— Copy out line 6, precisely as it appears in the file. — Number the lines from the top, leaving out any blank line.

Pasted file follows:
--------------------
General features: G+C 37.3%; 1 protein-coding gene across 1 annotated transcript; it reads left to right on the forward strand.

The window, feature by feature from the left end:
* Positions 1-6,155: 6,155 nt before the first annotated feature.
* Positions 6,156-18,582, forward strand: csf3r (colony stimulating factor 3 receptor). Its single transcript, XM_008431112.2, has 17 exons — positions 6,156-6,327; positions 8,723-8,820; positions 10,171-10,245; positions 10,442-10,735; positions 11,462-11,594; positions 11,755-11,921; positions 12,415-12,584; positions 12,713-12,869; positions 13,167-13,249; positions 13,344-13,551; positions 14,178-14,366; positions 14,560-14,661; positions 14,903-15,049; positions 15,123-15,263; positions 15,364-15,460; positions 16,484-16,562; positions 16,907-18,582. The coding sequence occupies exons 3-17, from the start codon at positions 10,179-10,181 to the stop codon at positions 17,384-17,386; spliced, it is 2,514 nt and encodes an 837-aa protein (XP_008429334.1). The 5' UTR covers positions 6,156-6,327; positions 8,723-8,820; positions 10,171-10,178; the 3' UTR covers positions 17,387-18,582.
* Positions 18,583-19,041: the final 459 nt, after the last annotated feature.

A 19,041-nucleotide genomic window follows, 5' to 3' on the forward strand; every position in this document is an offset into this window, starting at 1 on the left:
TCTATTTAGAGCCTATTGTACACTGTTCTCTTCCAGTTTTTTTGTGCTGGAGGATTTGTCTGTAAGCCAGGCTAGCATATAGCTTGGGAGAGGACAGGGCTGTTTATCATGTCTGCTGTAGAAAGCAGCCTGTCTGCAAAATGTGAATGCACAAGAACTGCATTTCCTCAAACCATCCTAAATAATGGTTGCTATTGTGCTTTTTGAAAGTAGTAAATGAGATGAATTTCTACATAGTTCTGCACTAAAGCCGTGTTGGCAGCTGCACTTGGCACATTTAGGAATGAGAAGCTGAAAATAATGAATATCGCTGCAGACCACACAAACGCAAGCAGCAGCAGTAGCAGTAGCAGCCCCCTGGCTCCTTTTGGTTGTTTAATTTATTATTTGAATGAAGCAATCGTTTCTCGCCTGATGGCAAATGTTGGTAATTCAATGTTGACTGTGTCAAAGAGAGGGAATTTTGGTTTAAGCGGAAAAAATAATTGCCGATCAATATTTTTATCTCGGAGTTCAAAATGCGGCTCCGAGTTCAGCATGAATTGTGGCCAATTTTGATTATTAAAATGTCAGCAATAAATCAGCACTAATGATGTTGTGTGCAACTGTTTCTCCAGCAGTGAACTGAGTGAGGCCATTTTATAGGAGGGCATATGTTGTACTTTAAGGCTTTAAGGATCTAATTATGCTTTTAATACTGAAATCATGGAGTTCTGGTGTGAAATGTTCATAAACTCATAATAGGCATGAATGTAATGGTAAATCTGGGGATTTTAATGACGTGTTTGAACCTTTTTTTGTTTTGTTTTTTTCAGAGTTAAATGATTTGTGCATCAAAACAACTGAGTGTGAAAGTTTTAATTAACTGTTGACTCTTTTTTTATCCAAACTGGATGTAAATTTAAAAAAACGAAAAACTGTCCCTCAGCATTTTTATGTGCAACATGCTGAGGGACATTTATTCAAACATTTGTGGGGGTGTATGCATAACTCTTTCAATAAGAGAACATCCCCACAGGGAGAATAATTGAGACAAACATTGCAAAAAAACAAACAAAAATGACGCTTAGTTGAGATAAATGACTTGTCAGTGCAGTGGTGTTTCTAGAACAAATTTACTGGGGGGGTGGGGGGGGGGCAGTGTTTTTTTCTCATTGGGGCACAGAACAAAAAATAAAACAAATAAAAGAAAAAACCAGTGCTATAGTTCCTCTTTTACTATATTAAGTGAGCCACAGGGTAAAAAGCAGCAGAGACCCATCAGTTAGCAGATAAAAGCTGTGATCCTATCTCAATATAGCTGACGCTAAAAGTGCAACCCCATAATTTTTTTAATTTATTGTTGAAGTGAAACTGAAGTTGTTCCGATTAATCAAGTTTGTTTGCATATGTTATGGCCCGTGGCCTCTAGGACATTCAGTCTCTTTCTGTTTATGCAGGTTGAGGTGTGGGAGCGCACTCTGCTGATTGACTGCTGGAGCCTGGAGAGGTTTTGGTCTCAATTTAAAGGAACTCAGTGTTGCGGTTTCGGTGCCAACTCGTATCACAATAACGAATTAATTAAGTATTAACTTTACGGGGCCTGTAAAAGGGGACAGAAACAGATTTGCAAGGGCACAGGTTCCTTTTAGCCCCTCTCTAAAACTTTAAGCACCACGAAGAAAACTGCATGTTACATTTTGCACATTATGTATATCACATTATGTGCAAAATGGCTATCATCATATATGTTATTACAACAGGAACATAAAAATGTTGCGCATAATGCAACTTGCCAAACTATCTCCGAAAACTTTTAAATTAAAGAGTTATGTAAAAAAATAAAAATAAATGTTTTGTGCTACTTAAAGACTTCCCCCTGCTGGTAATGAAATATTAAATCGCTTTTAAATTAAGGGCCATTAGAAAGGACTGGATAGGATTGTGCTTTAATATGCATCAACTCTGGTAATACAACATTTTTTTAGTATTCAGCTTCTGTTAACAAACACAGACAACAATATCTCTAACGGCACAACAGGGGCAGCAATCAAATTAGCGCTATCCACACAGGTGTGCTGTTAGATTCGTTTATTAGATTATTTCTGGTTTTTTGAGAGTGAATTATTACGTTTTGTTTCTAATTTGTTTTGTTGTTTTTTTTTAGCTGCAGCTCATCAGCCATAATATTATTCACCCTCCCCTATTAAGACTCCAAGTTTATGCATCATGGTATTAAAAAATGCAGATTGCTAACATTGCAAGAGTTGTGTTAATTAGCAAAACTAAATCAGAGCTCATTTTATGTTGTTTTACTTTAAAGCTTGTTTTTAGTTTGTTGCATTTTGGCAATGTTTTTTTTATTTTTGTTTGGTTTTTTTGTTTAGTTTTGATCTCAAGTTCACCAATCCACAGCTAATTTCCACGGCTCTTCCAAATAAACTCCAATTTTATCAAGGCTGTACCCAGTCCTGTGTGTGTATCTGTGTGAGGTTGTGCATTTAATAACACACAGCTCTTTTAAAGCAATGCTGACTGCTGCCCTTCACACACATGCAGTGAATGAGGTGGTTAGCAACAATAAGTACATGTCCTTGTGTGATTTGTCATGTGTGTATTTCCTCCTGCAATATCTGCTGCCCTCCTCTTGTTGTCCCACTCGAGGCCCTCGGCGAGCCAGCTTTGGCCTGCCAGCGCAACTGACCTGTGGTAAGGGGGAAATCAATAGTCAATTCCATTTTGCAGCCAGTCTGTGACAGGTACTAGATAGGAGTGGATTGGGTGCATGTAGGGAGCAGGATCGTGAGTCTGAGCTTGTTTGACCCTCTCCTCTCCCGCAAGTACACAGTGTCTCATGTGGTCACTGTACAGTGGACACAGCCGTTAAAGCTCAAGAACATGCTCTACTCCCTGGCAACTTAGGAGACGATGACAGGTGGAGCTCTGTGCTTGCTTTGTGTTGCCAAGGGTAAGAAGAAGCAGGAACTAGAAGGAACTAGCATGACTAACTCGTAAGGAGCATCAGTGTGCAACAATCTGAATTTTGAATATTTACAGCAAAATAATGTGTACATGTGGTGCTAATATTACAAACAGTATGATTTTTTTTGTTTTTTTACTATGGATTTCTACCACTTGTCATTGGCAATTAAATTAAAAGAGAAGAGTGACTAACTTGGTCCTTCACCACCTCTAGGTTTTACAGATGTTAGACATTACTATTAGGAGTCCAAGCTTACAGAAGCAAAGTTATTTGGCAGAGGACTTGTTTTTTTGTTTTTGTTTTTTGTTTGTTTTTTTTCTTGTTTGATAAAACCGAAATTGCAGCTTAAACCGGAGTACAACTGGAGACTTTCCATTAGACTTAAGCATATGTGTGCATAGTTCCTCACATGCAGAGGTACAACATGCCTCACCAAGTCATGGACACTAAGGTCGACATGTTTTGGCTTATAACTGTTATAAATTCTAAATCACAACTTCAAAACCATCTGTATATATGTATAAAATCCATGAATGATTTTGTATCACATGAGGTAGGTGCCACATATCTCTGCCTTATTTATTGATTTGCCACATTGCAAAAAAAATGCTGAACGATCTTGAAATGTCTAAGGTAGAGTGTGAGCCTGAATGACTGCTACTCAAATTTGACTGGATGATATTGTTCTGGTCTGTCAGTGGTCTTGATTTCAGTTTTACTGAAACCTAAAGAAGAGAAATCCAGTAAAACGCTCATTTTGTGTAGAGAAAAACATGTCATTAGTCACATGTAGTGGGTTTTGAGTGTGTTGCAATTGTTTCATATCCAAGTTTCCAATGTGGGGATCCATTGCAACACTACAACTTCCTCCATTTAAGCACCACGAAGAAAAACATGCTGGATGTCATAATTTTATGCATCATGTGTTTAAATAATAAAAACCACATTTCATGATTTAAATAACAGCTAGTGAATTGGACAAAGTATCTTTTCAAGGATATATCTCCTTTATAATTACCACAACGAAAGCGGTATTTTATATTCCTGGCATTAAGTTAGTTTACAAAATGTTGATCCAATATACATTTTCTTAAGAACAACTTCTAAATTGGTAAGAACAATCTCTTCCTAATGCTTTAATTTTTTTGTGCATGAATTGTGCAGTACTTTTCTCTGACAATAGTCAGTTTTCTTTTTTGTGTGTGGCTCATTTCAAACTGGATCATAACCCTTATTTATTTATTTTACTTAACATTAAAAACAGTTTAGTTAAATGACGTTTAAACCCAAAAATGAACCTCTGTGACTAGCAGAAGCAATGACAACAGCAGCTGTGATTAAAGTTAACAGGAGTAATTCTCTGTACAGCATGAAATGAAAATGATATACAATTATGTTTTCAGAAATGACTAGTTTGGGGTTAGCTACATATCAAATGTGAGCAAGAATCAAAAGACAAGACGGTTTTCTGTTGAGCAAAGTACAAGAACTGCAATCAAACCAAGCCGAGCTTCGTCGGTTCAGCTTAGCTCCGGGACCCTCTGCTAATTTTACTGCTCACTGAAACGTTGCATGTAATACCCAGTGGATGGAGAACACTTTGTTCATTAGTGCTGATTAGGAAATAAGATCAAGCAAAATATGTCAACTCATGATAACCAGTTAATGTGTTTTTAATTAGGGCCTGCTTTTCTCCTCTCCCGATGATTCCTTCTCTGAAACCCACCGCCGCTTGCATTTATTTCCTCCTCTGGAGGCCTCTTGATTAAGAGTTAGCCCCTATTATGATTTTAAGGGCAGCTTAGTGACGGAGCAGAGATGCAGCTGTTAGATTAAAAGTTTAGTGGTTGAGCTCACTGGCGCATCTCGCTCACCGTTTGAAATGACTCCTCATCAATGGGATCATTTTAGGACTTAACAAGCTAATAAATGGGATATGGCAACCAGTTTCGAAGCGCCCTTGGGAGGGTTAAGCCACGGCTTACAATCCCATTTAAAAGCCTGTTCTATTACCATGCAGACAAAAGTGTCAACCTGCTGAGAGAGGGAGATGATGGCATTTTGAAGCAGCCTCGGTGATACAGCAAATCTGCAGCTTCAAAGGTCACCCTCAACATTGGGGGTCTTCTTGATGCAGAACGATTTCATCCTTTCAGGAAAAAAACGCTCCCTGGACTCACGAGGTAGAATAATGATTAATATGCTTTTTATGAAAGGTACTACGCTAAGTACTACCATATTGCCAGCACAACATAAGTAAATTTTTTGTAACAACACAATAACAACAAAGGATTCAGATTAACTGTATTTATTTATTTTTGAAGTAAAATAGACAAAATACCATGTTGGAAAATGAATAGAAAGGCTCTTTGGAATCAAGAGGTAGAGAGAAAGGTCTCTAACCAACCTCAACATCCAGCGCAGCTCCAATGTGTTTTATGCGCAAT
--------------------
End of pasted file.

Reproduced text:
A 19,041-nucleotide genomic window follows, 5' to 3' on the forward strand; every position in this document is an offset into this window, starting at 1 on the left: